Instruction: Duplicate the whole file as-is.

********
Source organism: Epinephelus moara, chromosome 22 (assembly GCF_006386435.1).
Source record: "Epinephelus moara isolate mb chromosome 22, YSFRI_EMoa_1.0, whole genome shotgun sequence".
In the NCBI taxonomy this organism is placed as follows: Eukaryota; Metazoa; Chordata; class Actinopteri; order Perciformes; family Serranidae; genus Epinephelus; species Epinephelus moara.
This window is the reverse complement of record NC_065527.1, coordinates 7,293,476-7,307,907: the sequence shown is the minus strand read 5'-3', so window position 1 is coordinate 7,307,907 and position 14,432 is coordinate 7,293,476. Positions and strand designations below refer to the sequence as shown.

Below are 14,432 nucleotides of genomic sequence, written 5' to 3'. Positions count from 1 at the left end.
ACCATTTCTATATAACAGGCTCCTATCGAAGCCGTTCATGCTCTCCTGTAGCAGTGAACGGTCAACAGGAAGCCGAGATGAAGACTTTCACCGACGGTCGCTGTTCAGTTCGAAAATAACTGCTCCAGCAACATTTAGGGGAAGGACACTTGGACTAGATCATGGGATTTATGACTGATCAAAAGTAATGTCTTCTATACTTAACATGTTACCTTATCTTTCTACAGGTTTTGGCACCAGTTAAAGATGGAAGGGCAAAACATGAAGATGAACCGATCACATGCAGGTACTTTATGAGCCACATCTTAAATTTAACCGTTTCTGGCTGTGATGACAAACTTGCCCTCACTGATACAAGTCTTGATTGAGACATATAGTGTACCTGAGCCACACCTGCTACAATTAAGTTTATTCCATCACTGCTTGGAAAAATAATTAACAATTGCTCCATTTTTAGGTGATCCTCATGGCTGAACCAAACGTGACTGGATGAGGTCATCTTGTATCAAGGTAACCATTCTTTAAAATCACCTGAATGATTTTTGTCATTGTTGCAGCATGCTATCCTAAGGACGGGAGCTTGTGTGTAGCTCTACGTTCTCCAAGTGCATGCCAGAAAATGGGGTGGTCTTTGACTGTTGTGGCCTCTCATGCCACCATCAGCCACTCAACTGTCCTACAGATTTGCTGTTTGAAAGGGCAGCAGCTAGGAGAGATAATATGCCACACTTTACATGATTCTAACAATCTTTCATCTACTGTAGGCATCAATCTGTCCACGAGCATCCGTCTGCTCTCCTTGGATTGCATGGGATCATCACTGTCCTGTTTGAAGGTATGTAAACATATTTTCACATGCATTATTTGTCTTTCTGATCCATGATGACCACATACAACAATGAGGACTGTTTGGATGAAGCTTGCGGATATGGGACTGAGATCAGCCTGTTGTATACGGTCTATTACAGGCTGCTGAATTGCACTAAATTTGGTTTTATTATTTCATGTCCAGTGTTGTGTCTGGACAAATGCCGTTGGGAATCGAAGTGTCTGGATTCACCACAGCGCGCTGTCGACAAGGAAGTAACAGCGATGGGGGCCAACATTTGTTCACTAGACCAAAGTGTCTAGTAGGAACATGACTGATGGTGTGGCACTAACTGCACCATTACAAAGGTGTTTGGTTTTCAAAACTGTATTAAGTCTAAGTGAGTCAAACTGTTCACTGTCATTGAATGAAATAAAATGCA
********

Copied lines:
Source organism: Epinephelus moara, chromosome 22 (assembly GCF_006386435.1).
Source record: "Epinephelus moara isolate mb chromosome 22, YSFRI_EMoa_1.0, whole genome shotgun sequence".
In the NCBI taxonomy this organism is placed as follows: Eukaryota; Metazoa; Chordata; class Actinopteri; order Perciformes; family Serranidae; genus Epinephelus; species Epinephelus moara.
This window is the reverse complement of record NC_065527.1, coordinates 7,293,476-7,307,907: the sequence shown is the minus strand read 5'-3', so window position 1 is coordinate 7,307,907 and position 14,432 is coordinate 7,293,476. Positions and strand designations below refer to the sequence as shown.

Below are 14,432 nucleotides of genomic sequence, written 5' to 3'. Positions count from 1 at the left end.
ACCATTTCTATATAACAGGCTCCTATCGAAGCCGTTCATGCTCTCCTGTAGCAGTGAACGGTCAACAGGAAGCCGAGATGAAGACTTTCACCGACGGTCGCTGTTCAGTTCGAAAATAACTGCTCCAGCAACATTTAGGGGAAGGACACTTGGACTAGATCATGGGATTTATGACTGATCAAAAGTAATGTCTTCTATACTTAACATGTTACCTTATCTTTCTACAGGTTTTGGCACCAGTTAAAGATGGAAGGGCAAAACATGAAGATGAACCGATCACATGCAGGTACTTTATGAGCCACATCTTAAATTTAACCGTTTCTGGCTGTGATGACAAACTTGCCCTCACTGATACAAGTCTTGATTGAGACATATAGTGTACCTGAGCCACACCTGCTACAATTAAGTTTATTCCATCACTGCTTGGAAAAATAATTAACAATTGCTCCATTTTTAGGTGATCCTCATGGCTGAACCAAACGTGACTGGATGAGGTCATCTTGTATCAAGGTAACCATTCTTTAAAATCACCTGAATGATTTTTGTCATTGTTGCAGCATGCTATCCTAAGGACGGGAGCTTGTGTGTAGCTCTACGTTCTCCAAGTGCATGCCAGAAAATGGGGTGGTCTTTGACTGTTGTGGCCTCTCATGCCACCATCAGCCACTCAACTGTCCTACAGATTTGCTGTTTGAAAGGGCAGCAGCTAGGAGAGATAATATGCCACACTTTACATGATTCTAACAATCTTTCATCTACTGTAGGCATCAATCTGTCCACGAGCATCCGTCTGCTCTCCTTGGATTGCATGGGATCATCACTGTCCTGTTTGAAGGTATGTAAACATATTTTCACATGCATTATTTGTCTTTCTGATCCATGATGACCACATACAACAATGAGGACTGTTTGGATGAAGCTTGCGGATATGGGACTGAGATCAGCCTGTTGTATACGGTCTATTACAGGCTGCTGAATTGCACTAAATTTGGTTTTATTATTTCATGTCCAGTGTTGTGTCTGGACAAATGCCGTTGGGAATCGAAGTGTCTGGATTCACCACAGCGCGCTGTCGACAAGGAAGTAACAGCGATGGGGGCCAACATTTGTTCACTAGACCAAAGTGTCTAGTAGGAACATGACTGATGGTGTGGCACTAACTGCACCATTACAAAGGTGTTTGGTTTTCAAAACTGTATTAAGTCTAAGTGAGTCAAACTGTTCACTGTCATTGAATGAAATAAAATGCA